Britta’s vision returned with her staring at the other players. They were standing in the small chamber with the stone tablet, crowded into the middle of the room, looking right back at her. Their faces were a mixture of curiosity and something else Britta couldn’t quite place. Respect?
“Well done,” said someone.
“Yeah, good job.”
They all offered her their congratulations for coming second. There was no prize for second place, not even a leaderboard to put her name on, but she had lasted longer than them. They were all veterans of the same battle now.
Dad pushed through them to come closer to her. “Nice try. Almost had him.”
There was a sharp ping and a bright light in the opposite corner of the room. The others turned around as the light faded to reveal James standing there. The group moved closer to the new arrival to congratulate him, too, but louder and more enthusiastically.
“You lost on purpose,” said Dad.
“Yes, I had to,” said Britta. “How did you know?”
“We were watching.” He pointed at the tablet, which was now just a slab of stone with hard to read carvings once more, and N-21 standing next to it like a statue. “The door doubled as a TV screen. It was like watching the game down the pub.”
Dad never went down the pub to watch ‘the game.’ He was far too irritable and fussy when he wanted to watch something and people kept talking and having a good time around him. As his child, she was only too familiar with his viewing habits — she and Marisa were never allowed to talk when he watched Scooby-Doo with them. It would have disturbed his note-taking as he tried to work out who was behind the mask.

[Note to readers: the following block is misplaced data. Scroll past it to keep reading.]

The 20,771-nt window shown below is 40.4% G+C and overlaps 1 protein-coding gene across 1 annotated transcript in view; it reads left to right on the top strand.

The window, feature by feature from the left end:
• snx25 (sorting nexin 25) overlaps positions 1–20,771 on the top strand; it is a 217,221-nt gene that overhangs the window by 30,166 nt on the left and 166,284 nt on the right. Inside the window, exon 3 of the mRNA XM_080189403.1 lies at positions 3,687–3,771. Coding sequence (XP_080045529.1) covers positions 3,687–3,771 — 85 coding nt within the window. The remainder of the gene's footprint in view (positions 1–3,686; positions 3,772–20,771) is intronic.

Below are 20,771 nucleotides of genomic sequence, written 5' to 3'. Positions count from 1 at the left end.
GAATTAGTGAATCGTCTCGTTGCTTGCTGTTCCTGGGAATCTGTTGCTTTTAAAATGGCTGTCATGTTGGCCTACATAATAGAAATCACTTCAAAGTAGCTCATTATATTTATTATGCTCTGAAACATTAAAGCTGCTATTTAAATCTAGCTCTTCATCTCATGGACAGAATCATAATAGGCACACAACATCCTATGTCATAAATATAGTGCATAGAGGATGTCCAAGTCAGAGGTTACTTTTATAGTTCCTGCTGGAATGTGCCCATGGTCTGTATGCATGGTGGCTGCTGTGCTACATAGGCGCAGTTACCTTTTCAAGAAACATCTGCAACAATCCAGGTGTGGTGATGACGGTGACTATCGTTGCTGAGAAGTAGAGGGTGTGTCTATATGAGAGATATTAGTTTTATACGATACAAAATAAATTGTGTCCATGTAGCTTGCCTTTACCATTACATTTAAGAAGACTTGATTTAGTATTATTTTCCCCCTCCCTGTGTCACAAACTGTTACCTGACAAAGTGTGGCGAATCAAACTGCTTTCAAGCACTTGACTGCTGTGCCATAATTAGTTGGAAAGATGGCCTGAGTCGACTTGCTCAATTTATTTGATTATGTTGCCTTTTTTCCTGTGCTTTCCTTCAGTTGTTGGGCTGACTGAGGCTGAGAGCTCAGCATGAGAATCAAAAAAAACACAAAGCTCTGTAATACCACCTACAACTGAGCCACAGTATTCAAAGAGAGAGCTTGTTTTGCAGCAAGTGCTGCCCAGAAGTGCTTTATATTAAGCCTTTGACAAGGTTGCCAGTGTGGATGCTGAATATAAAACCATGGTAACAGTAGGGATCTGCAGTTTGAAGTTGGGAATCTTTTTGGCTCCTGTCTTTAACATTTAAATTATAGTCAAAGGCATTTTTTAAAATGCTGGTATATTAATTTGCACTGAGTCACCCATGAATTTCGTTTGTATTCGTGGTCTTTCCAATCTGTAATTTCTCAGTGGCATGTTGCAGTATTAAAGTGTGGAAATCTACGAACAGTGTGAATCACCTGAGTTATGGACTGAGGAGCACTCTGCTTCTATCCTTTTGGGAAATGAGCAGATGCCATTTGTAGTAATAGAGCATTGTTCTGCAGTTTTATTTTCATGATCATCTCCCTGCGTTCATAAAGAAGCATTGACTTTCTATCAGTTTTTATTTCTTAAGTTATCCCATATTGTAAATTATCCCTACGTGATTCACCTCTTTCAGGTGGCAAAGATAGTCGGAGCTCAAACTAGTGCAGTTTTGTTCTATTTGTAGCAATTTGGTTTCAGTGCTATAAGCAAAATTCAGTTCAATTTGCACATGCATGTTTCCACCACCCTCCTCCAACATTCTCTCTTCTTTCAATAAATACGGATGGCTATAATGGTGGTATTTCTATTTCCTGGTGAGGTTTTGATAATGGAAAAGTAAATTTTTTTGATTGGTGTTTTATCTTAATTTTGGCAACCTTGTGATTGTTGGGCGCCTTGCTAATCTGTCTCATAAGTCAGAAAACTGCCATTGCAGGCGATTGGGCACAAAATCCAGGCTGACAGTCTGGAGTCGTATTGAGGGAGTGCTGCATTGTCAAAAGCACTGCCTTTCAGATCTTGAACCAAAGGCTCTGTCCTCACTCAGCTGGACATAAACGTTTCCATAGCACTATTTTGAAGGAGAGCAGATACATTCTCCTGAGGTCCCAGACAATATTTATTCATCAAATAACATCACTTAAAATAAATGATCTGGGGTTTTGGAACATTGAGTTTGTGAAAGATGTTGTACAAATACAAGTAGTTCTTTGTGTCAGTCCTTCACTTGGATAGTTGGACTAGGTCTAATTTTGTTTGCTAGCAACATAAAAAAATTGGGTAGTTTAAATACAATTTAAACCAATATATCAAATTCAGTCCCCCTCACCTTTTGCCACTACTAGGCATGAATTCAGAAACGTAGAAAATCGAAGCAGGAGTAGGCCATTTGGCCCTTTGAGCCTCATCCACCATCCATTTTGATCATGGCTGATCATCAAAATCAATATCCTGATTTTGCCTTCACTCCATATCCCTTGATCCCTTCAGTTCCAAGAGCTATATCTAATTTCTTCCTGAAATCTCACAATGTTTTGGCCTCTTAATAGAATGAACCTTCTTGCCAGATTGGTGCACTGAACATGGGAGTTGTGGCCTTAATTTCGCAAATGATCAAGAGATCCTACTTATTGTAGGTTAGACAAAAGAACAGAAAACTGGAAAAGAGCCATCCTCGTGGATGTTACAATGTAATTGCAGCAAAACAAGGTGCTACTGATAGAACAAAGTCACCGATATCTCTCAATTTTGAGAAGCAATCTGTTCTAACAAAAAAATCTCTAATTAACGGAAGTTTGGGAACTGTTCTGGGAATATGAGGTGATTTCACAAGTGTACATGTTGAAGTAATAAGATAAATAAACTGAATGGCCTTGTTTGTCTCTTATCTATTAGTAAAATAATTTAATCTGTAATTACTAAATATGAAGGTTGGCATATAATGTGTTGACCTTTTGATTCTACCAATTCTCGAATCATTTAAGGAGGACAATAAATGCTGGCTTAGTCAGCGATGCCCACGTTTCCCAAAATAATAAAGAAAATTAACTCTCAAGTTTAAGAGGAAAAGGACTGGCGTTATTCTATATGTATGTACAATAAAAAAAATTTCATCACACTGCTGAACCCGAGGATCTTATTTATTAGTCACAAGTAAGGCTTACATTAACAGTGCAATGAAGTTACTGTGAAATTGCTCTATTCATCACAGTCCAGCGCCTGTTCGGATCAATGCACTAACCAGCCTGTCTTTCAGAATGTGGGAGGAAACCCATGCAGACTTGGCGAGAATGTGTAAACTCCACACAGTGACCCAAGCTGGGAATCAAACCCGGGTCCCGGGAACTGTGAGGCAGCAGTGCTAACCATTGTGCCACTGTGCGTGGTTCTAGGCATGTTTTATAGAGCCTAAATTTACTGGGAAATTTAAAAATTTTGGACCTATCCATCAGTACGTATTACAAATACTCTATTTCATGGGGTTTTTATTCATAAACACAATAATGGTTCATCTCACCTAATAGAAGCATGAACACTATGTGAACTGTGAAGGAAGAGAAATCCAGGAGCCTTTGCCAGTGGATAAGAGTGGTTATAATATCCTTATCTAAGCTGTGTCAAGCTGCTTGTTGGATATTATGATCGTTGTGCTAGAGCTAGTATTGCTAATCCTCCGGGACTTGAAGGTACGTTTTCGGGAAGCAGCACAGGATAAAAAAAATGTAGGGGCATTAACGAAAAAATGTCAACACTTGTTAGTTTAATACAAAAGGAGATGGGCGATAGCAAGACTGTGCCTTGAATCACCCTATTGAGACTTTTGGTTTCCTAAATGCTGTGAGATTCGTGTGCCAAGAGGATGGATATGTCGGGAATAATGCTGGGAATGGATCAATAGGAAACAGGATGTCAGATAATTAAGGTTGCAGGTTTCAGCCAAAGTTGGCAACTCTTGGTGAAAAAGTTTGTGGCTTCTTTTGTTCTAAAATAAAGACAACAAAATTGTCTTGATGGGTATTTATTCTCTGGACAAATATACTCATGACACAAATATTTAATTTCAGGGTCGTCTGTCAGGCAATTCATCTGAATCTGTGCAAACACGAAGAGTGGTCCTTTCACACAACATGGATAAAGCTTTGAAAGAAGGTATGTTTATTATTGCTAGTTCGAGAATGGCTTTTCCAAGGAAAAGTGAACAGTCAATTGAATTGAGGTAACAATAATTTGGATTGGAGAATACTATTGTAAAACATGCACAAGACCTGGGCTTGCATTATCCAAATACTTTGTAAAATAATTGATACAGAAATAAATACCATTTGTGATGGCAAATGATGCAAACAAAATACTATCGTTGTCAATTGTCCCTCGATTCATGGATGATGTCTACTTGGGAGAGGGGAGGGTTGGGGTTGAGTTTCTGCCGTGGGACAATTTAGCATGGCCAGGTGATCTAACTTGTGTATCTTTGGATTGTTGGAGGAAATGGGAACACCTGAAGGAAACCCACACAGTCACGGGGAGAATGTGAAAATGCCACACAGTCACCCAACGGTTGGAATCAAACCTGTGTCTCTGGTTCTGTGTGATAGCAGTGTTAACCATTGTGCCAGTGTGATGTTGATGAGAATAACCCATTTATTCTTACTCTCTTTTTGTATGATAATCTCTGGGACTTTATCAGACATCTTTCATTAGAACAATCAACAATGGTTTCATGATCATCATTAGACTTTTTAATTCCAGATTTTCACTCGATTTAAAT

“It was all a bit quick,” said Britta. “I barely had time to figure out what was going on before everyone was dead.”
“Yeah,” said Dad. “That James guy was all over the map. I wonder how he did it.”
“He also turned his dagger into a sword, somehow.”
“Oh, that’s just a swordsman skill.”
“You know it?” Britta was surprised by how casually Dad accepted what was clearly an unfair advantage in the game.
“It’s a really low-level ability no one hardly ever bothers with. You can convert any bladed weapon into a sword with the same stats and effects. Not really worth it since swords are already the most common weapon in the game.”
“Pretty useful in there, though,” said Britta. “Lucky he had it.” She could see why it wouldn’t be that popular. A sword-user could convert a cool knife or axe into a sword they could use, but how often would you come across something like that? Not often enough to give up a valuable slot for some other more frequently used ability.
It was the sort of thing you would only learn after you found a really good weapon you wanted to convert, and that would probably only happen at a much higher level. If you got hold of a legendary spear but specialised in swords, then you might want to use it. Perhaps James had encountered something like that already.
There was quite a commotion going on in the other corner. They were asking James how he was able to kill people so quickly at the start, and he was enjoying holding court.
“At least now he’s beaten me he’ll leave me alone.”